by Mel Valentin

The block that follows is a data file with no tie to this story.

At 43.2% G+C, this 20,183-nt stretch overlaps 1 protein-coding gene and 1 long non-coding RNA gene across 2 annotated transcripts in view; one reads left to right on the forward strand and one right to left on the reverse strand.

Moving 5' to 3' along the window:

Mired in what many critics and viewers consider a permanent late-career slump, Woody Allen, the writer/director of close to 40 films over five decades, including "Annie Hall," "Manhattan," "Hannah and Her Sisters," "Crimes and Misdemeanors," returns to the multiplexes with his latest film, "Match Point," a social drama/erotic thriller/morality play that, contrary to optimistic hopes of a reinvigorated Allen returning to classic form, falls short of the profundity about human behavior, social class, fate, and chance that Allen apparently hoped to achieve. Slickly, even stylishly directed with attractive actors in the lead roles, "Match Point" bears little resemblance to Allen's previous work, with the exception of "Crimes and Misdemeanors," a far more intelligent, insightful exploration of morality (or the lack thereof) and the consequences that follow premeditated violence.Set (mostly) in posh, upper class London (a first for the New York-centric Allen), Match Point centers on an amoral tennis-pro-turned-tennis-instructor Chris Wilton (Jonathan Rhys-Meyers). Chris, openly ambitious for status and wealth, befriends Tom Hewett (Matthew Goode), a shallow, egocentric son and heir to the fortunes of Alec Hewett (Brian Cox), a rich businessman. Easily (perhaps too easily) ingratiating himself into Tom's family, Chris meets Chloe (Emily Mortimer), Tom's sister at the opera, who immediately expresses a romantic interest in Chris. Chris, of course, reciprocates (or perhaps feigns is a better word) Chloe's interest. For his part, Alec becomes interested in converting Chris from an unschooled tennis instructor into a successful businessman, even offering to have his company pay for business school classes.